Molesters' motives may include repressed sexuality.
CHICAGO -- Many factors motivate the actions of child molesters, including feelings of inadequacy, repressed sexuality, and childhood experiences, a small study showed.
In the study, the motivations of 18 child molesters receiving treatment were assessed. All subjects were adult men who had admitted to and been convicted of a hands-on sexual offense against a child. The offenders ranged in age from 24 to 73, with a mean age of 50. All molesters knew their victims, Natasha Knack reported at the American Academy of Psychiatry and the Law annual meeting.
The goal of the qualitative research was to better identify the motivations behind offenders who sexually abuse children in order to more effectively treat them, said Ms. Knack, forensic research assistant at the Royal Ottawa Mental Health Centre.
"One of the things that makes treating sex offenders more complicated is that they are a very diverse group," she said. "Even child molesters specifically are very heterogeneous, and they have different motivations for offending. It seems the general public assumes there's basically one motivation for committing these offenses, and that's sexual gratification. While that's something that came out in the research, that is definitely not the only motivation that we found."
Ms. Knack conducted in-depth interviews with each offender and asked questions pertaining to what factors led to their crimes. Factors that contributed to the abuse fell into categories of explicit or implicit motivations. Explicit motivations included sexual gratification with such underlying themes as opportunity and feelings of inadequacy among adults. Seeking intimacy and self-identifying as a teacher were some explicit, nonsexual gratification motivations that were found.
Implicit motivations included childhood experiences such as personal abuse, repressed sexuality, and a lack of sexual information. Other implicit motivations found were life experiences such as poor romantic relationships with adults and problems with substance abuse.
Ms. Knack noted that the absence of sexual information among victims and offenders when they were children played a part in the abuse. For example, some offenders admitted choosing victims who were naive about sex, had parents who did not openly discuss sex, and would be unlikely to tell their parents of the abuse. At the same time, some offenders noted they had developed misconceived ideas about sex as children, had parents who did not discuss the subject, or had learned about sexual topics from friends.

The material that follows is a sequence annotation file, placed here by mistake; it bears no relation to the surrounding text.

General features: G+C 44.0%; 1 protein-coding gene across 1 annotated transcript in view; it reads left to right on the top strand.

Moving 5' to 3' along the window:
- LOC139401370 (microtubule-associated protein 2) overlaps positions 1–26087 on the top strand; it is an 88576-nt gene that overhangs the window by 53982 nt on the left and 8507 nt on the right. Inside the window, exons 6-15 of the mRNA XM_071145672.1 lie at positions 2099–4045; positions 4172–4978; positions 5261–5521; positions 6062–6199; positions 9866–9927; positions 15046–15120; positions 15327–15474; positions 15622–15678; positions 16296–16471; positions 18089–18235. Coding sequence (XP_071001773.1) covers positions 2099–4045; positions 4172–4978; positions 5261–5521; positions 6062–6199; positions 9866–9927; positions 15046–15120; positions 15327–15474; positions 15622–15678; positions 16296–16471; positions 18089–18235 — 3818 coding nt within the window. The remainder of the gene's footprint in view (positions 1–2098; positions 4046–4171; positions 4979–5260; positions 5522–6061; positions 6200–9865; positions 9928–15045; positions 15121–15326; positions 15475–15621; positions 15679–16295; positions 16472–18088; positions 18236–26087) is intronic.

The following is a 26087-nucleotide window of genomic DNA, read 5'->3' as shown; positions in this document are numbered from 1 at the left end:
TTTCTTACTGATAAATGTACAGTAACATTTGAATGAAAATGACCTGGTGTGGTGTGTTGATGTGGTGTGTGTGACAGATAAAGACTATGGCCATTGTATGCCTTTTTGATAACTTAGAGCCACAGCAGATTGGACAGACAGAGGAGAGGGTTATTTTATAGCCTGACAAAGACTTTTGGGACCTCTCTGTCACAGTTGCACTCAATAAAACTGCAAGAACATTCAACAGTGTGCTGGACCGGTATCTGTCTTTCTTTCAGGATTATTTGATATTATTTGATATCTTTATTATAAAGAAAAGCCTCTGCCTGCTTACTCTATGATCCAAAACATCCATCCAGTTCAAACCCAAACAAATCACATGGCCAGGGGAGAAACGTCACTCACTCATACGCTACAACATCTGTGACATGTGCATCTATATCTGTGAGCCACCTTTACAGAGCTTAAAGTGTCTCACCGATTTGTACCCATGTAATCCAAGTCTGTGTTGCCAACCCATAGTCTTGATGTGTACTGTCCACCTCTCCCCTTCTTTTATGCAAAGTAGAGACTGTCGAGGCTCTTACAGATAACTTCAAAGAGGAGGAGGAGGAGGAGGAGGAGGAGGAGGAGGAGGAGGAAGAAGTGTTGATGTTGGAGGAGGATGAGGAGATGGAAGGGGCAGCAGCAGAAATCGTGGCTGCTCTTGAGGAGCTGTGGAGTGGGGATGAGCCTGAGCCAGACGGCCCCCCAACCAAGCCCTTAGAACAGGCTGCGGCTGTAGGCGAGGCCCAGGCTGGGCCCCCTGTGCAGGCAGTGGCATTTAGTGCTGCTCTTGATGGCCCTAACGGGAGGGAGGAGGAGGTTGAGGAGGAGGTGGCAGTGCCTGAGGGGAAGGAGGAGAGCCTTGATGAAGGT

"Children need to know they can talk to their parents [about sex] if they need to. That makes them more likely to disclose abuse that happens," she said.
Caption: Natasha Knack says the goal of qualitative research is to better identify the motivations of child sex offenders in order to effectively treat them. To view an interview with Ms. Knack, scan the QR code.
Key clinical point: Parents should be encouraged to talk with their children about sex and sexuality.
Major finding: Key contributors to sex abuse against children by adults are childhood experiences, repressed sexuality, lack of sexual information as a child, and feelings of inadequacy among adults and peer groups.
Data source: A qualitative research study of 18 men aged 24-73 who were getting treatment, and had admitted to and been convicted of a hands-on sexual offense against a child.
Disclosures: The University of Ottawa Medical Research Fund supported the study.
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|Title Annotation:||MENTAL HEALTH|
|Publication:||Family Practice News|
|Date:||Nov 15, 2014|
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